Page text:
Maurice Brinton was the pseudnum under which Christopher Pallis (1923-2005) wrote and translated for the British libertarian socialist group Solidarity from 1960 until the early 1990s. He was its leading and most influential member, unsurprisingly given the quality and insightfulness of his work, and his ideas still influence many today across the world.
An overview and analysis of Kropotkin's Mutual Aid showing how it has faired against developments in modern science as well as how it relates to anarchism.
Xinhua has reported the death of the Chinese anarchist Ba Jin after a six year battle with cancer. Ba Jin was born Li Yaotang on 1904, in Chengdu, Sichuan Province but changed his name to taking Ba Jin which combines the names of two Russian anarchists. The first syllable in Chinese is that of the surname of Mikhail Bakunin and the last syllable that of Kropotkin. He translated Kropotkin's work into Chinese.
Gale Ahrens has done the anarchist movement a real service in putting together this collection, which should rescue Lucy Parsons from the dark corner she has existed in. In it she emerges from the shadow of her martyred husband as a central if neglected figure in the development of anarchism in the USA.
An anarchist analysis of the Paris Commune of 1871, showing how it was influenced by anarchism and what lessons anarchists drew from it. It also discusses the Marxist and Leninist analyses of the Commune, showing how alien Leninism is to the spirit of the Commune and to the genuine Marxist theory of the state.
Does the end justify the means? Many on the left believe so. Aileen O'Carroll argues that the means used play a part in creating the end that is achieved. The best example of this is the Russian Revolution of 1917.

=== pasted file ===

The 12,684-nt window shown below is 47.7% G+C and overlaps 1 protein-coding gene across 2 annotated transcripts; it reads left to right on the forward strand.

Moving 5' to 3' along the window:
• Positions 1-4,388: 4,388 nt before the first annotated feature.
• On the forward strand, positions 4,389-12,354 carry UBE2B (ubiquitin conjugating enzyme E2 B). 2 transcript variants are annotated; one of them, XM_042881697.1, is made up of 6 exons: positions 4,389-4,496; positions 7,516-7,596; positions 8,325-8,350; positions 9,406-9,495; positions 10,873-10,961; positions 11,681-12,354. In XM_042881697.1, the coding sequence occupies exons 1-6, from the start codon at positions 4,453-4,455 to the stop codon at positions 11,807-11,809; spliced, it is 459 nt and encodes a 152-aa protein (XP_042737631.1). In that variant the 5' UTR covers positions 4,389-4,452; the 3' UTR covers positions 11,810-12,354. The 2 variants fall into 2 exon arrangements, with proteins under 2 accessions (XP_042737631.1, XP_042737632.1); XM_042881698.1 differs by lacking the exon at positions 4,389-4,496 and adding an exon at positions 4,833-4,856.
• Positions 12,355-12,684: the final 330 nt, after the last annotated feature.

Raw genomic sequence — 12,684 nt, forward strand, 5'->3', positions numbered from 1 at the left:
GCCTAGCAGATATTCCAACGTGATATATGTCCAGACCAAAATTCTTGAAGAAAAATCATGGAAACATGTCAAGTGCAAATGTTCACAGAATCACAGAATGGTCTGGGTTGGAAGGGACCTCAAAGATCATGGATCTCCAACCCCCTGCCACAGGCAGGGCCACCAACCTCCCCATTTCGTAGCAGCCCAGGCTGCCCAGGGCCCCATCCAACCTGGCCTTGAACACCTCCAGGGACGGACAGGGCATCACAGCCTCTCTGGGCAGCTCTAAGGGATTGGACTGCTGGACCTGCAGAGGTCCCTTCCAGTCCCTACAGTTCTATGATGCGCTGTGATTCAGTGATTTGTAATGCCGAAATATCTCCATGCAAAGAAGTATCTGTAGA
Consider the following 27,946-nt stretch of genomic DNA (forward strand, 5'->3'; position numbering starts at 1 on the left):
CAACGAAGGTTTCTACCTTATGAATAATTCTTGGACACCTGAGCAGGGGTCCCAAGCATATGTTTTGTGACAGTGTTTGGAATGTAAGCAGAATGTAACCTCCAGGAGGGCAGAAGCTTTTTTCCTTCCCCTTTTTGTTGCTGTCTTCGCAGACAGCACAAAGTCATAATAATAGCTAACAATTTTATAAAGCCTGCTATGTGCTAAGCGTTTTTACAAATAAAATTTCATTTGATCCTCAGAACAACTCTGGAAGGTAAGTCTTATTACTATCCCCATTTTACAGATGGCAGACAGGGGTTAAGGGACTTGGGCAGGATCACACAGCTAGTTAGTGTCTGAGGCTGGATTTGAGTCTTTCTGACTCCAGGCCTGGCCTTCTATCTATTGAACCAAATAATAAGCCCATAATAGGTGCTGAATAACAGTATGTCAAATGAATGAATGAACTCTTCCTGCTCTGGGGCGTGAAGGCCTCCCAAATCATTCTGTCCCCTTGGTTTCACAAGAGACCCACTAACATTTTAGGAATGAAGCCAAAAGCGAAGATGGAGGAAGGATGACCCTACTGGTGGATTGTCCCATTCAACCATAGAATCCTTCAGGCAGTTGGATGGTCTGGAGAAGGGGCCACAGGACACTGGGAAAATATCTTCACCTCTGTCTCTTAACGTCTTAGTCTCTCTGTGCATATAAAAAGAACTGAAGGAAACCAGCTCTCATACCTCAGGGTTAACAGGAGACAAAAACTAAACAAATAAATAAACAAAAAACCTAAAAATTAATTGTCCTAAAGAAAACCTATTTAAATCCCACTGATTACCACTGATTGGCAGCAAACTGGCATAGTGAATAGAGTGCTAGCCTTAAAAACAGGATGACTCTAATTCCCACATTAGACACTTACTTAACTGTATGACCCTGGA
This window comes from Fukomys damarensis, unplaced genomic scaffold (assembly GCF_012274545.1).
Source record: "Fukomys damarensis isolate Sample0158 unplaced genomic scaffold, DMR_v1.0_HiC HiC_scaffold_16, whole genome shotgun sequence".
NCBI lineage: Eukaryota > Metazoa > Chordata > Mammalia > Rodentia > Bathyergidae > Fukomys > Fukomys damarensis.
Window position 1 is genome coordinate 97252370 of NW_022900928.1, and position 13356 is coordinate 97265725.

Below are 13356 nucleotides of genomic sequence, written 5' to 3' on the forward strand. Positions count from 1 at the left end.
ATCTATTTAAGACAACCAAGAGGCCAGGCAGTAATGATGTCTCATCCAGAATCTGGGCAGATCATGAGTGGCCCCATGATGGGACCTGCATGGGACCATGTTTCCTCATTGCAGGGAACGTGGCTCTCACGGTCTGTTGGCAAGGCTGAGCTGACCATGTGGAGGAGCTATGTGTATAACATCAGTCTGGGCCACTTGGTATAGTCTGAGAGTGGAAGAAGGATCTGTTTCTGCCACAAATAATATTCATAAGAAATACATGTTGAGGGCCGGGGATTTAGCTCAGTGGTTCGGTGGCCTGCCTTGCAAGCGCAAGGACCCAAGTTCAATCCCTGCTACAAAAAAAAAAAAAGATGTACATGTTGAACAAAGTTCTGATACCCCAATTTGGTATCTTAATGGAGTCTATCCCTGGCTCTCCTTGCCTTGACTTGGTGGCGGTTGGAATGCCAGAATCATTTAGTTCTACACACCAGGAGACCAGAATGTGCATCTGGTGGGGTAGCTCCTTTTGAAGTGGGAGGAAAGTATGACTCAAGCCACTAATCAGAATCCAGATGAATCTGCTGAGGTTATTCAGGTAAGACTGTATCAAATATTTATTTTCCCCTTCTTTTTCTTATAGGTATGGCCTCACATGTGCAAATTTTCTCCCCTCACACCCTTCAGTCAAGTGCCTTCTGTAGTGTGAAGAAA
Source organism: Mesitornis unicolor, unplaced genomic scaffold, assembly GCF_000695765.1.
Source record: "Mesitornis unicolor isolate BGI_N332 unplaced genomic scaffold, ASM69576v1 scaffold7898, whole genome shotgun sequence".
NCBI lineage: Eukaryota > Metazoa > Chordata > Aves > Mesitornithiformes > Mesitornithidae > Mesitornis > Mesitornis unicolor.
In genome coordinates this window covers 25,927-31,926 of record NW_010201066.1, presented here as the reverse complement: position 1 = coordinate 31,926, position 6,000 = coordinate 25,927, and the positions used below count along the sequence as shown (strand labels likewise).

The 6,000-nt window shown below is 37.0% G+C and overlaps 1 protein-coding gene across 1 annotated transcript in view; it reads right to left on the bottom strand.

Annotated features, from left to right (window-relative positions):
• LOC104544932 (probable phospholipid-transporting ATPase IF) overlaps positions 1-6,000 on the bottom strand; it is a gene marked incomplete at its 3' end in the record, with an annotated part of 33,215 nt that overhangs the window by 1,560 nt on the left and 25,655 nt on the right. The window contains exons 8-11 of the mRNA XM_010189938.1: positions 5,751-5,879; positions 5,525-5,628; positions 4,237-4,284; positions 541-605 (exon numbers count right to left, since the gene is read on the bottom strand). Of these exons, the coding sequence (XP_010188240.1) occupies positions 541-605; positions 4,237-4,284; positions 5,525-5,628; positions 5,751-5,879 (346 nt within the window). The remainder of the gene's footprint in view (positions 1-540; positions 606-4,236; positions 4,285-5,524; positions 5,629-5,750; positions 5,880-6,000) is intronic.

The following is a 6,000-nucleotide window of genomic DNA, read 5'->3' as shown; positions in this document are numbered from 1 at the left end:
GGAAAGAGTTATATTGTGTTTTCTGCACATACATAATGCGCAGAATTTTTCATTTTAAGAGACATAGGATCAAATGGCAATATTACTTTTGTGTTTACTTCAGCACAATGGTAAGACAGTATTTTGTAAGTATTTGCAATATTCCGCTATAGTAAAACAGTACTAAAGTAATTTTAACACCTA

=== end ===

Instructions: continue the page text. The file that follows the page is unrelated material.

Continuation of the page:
The Russian revolutionary Micheal Bakunin is often presented as the 'founding father' of anarchism. He was a larger than life figure whose disputes with Marx in the 1st international form an essential role in the clarification of the role of the vanguard and of the state in the revolutionary process. Yet his concrete ideas on anarchist organisation are not so well known.
The emergence of the Anarchist Workers Group at the start of the 1990's was something the WSM welcomed. Most of the people involved initially with the AWG came from the South London branch of the Direct Action Movement. At least one founder member of the Anarchist Communist Federation (ACF) was also involved initially in the AWG. This meant they also had a branch in the North of England made up of people from Manchester and Liverpool.
Where better to start a look at anarchism then to look at the state of the left as a whole. The organised revolutionary left today is at its weakest for many years. Its not so much a question of the triumph of capitalism however as the failure of the bulk of the ideologies of socialism. The collapse of both labourism and the USSR has left the vast bulk of the left confused and demoralised, either dead, dying or repeating decade old slogans in a state of living death.